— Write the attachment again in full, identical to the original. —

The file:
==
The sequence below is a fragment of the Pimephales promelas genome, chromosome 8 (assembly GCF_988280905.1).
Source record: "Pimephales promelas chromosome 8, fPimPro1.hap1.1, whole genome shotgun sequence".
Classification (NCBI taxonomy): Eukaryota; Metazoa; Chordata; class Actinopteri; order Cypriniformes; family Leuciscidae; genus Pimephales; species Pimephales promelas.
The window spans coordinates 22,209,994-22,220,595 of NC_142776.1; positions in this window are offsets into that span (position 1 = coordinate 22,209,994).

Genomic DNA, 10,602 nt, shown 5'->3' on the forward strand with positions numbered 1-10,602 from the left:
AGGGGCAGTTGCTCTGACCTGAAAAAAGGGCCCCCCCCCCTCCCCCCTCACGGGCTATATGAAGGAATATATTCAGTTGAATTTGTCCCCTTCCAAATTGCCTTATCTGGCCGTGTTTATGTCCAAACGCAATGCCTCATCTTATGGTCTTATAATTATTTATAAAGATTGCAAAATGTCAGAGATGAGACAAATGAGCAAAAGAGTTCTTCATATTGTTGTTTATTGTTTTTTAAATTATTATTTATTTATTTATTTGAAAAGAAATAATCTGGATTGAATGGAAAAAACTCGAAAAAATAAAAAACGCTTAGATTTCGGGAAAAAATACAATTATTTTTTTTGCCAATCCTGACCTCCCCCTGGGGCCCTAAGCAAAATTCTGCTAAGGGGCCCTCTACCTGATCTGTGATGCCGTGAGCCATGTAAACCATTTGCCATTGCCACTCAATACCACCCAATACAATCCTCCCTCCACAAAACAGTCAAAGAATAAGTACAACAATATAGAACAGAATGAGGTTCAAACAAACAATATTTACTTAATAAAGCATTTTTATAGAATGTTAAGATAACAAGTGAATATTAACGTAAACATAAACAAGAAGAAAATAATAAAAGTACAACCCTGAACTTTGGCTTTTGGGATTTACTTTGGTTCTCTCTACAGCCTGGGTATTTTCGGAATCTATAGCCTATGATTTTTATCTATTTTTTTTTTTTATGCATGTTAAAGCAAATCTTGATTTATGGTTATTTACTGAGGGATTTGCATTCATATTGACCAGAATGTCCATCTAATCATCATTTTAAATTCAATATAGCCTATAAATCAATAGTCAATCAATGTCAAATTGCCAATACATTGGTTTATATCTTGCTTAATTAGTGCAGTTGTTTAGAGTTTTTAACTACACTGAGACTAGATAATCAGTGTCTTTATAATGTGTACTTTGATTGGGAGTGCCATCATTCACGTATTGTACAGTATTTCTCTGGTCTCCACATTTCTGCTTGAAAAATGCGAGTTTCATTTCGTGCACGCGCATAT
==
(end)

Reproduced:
The sequence below is a fragment of the Pimephales promelas genome, chromosome 8 (assembly GCF_988280905.1).
Source record: "Pimephales promelas chromosome 8, fPimPro1.hap1.1, whole genome shotgun sequence".
Classification (NCBI taxonomy): Eukaryota; Metazoa; Chordata; class Actinopteri; order Cypriniformes; family Leuciscidae; genus Pimephales; species Pimephales promelas.
The window spans coordinates 22,209,994-22,220,595 of NC_142776.1; positions in this window are offsets into that span (position 1 = coordinate 22,209,994).

Genomic DNA, 10,602 nt, shown 5'->3' on the forward strand with positions numbered 1-10,602 from the left:
AGGGGCAGTTGCTCTGACCTGAAAAAAGGGCCCCCCCCCCTCCCCCCTCACGGGCTATATGAAGGAATATATTCAGTTGAATTTGTCCCCTTCCAAATTGCCTTATCTGGCCGTGTTTATGTCCAAACGCAATGCCTCATCTTATGGTCTTATAATTATTTATAAAGATTGCAAAATGTCAGAGATGAGACAAATGAGCAAAAGAGTTCTTCATATTGTTGTTTATTGTTTTTTAAATTATTATTTATTTATTTATTTGAAAAGAAATAATCTGGATTGAATGGAAAAAACTCGAAAAAATAAAAAACGCTTAGATTTCGGGAAAAAATACAATTATTTTTTTTGCCAATCCTGACCTCCCCCTGGGGCCCTAAGCAAAATTCTGCTAAGGGGCCCTCTACCTGATCTGTGATGCCGTGAGCCATGTAAACCATTTGCCATTGCCACTCAATACCACCCAATACAATCCTCCCTCCACAAAACAGTCAAAGAATAAGTACAACAATATAGAACAGAATGAGGTTCAAACAAACAATATTTACTTAATAAAGCATTTTTATAGAATGTTAAGATAACAAGTGAATATTAACGTAAACATAAACAAGAAGAAAATAATAAAAGTACAACCCTGAACTTTGGCTTTTGGGATTTACTTTGGTTCTCTCTACAGCCTGGGTATTTTCGGAATCTATAGCCTATGATTTTTATCTATTTTTTTTTTTTATGCATGTTAAAGCAAATCTTGATTTATGGTTATTTACTGAGGGATTTGCATTCATATTGACCAGAATGTCCATCTAATCATCATTTTAAATTCAATATAGCCTATAAATCAATAGTCAATCAATGTCAAATTGCCAATACATTGGTTTATATCTTGCTTAATTAGTGCAGTTGTTTAGAGTTTTTAACTACACTGAGACTAGATAATCAGTGTCTTTATAATGTGTACTTTGATTGGGAGTGCCATCATTCACGTATTGTACAGTATTTCTCTGGTCTCCACATTTCTGCTTGAAAAATGCGAGTTTCATTTCGTGCACGCGCATAT